First of all, this book is absolutely free on Amazon, the Kindle edition that is.
How does someone review a good book without giving a way the plot? That has always been the trick.
This is one of those classics you will not regret picking up. It’s told from various points of view by the characters involved in the story. Wilkie Collins is really descriptive and you will get to enjoy his style of writing, no matter which character is narrating the story at that particular time.
Central to the tale, is of course, the woman in white. Who is she? What role does she play? The first character to narrate the story is Walter Hartright, a young man of 28 years, whose sense of humour will make you smile at the beginning. He encounters a woman in white in the streets of London, she seems to be in a hurry, is fearful and nervous, but he helps her nevertheless. His good friend, Professor Pesca, has helped get him a good job in the countryside teaching two maidens to draw, he’s an artist himself. Thus he departs from London on the same night he meets the woman in white.
He goes on to the village where he’s to be stationed and meets the two ladies who are sisters: Miss Halcombe and Miss Fairlie, and from there, as the story unfolds, the mystery of the woman in white deepens as she also resurfaces in the same village. Tragic events follow, and Walter Hartright leaves England for the United States, thus other characters take over the story. Most notable is Miss Halcombe (or Marian if you insist on being informal), who writes in her diary the events as they unfold.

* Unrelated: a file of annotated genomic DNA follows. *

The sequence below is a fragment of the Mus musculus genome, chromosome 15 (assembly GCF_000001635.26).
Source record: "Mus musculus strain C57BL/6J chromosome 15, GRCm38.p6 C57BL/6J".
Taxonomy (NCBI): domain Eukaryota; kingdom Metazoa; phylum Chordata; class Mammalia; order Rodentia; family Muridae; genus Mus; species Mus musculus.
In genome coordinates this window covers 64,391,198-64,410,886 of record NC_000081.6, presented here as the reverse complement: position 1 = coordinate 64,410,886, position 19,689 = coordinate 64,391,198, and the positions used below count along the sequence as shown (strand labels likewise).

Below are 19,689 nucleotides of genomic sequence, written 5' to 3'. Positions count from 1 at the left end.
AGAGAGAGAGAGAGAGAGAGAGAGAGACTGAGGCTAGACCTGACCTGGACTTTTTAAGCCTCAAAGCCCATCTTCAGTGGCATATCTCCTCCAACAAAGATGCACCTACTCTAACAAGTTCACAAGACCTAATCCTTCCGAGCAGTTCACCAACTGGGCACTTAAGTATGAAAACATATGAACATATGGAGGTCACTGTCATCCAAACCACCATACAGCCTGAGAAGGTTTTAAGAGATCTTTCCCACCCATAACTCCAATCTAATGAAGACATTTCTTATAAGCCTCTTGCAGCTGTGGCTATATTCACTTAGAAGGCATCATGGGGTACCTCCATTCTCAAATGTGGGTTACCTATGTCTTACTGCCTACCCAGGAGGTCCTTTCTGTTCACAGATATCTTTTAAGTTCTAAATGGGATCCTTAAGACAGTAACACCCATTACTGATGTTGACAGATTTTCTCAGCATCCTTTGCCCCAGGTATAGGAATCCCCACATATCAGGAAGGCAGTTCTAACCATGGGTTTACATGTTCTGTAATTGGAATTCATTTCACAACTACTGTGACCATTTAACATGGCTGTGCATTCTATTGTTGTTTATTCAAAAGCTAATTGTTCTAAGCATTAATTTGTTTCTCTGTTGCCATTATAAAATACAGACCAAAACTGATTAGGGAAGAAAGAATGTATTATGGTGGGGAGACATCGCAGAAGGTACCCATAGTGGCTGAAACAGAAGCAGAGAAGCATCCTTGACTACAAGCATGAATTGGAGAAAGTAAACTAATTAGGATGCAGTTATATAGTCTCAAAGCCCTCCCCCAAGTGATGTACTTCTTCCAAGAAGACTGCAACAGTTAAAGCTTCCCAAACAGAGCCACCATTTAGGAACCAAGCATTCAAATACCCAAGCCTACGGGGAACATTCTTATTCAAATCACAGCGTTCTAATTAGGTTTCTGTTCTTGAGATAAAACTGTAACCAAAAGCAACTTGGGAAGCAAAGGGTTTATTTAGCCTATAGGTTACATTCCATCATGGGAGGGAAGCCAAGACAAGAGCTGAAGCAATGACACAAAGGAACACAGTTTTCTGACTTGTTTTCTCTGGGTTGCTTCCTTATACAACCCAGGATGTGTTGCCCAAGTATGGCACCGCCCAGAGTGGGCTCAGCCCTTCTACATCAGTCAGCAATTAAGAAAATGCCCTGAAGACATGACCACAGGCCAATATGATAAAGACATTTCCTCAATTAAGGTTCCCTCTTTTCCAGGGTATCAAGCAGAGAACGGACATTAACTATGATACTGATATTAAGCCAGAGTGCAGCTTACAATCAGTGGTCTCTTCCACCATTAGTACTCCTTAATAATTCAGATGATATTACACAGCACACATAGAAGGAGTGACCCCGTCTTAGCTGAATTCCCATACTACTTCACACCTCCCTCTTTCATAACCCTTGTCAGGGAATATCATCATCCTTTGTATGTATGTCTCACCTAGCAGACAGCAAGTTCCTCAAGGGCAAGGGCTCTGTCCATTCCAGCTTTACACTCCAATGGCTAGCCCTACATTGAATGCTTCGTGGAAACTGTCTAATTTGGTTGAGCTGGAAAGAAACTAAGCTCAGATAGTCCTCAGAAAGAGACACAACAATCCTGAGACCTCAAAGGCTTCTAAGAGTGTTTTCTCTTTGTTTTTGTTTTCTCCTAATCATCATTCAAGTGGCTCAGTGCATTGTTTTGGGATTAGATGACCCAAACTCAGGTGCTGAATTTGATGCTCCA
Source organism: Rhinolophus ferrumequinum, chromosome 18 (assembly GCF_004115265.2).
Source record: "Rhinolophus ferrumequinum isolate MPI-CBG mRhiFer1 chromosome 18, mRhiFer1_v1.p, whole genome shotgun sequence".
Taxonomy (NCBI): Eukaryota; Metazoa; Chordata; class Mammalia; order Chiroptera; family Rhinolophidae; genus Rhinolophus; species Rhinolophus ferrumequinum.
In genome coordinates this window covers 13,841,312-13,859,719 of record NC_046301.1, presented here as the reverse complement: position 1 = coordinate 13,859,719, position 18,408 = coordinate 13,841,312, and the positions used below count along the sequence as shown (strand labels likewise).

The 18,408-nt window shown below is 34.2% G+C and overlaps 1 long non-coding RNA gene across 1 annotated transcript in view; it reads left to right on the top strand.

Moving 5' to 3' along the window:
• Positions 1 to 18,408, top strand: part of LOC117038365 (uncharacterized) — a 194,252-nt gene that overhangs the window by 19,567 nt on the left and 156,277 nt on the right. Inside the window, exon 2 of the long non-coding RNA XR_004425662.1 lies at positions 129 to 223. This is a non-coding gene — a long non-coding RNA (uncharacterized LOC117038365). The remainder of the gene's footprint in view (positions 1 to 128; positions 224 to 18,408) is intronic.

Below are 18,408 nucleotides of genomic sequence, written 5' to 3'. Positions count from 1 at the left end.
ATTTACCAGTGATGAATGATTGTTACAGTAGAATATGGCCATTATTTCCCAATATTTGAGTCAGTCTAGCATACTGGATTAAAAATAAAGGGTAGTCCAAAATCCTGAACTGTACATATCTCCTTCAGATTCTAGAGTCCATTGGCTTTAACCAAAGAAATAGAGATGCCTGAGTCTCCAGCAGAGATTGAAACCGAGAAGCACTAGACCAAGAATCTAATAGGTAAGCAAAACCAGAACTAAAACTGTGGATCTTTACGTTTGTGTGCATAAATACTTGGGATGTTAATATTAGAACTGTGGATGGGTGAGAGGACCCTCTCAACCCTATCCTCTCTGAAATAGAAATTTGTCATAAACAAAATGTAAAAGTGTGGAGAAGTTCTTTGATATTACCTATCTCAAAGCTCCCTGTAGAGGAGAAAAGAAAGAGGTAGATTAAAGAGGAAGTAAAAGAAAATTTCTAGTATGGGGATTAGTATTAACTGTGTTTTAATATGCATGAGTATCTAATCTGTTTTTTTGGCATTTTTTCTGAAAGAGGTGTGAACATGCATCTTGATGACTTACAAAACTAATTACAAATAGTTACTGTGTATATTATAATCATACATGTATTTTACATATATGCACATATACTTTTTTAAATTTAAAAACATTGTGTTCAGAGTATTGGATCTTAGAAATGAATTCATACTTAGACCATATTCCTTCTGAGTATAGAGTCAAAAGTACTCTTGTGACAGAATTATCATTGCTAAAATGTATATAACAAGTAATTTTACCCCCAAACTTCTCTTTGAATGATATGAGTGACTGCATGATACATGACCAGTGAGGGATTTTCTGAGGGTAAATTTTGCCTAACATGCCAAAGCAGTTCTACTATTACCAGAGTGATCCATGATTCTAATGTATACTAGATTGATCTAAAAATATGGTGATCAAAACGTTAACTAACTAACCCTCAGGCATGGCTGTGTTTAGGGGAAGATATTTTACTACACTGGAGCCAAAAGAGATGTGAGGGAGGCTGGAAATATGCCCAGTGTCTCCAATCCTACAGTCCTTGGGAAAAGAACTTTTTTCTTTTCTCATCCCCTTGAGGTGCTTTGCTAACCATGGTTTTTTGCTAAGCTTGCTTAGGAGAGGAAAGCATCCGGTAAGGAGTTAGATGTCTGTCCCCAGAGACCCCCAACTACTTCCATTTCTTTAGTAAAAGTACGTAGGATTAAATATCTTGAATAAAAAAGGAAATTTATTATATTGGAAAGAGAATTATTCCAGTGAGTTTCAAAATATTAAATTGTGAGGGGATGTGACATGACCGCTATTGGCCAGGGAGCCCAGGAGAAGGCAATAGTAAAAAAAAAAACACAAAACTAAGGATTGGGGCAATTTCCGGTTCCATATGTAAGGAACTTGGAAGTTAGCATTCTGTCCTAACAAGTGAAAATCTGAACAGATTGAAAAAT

Miss Fairlie is engaged to be married to Sir Percival, who has a FAT friend called Count Fosco. However, something is amiss but no one can get to the bottom of it, and in the end she gets married to Sir Percival. However, she’s still in love with Walter Hartright, and he’s also in love with her, and that is why he left because he couldn’t bear that she was betrothed to another.
From there, things take a turn for the worse, with each of the characters involved at the particular time narrating their side of the story. This works well for character building. The question now is, what tragic events have happened? Who was the woman in white and why does she look exactly like Miss Fairlie? Will Walter Hartright come back? Will he end up Miss Fairlie? How is Count Fosco such a powerful character, yet he’s a fat man of 60 who treads very silently, loves animals, has the sweetest tooth, charming words and drinks sugar water (yuck!). It’s funny how much you hate to admire the count. He’s ruthless, but admirable. Find out why he admires Miss Halcombe so!
Anyway, I hope I have given you enough reason (I could give several more but time limits) to download the free ebook, or to buy the classic for a few hundred shillings.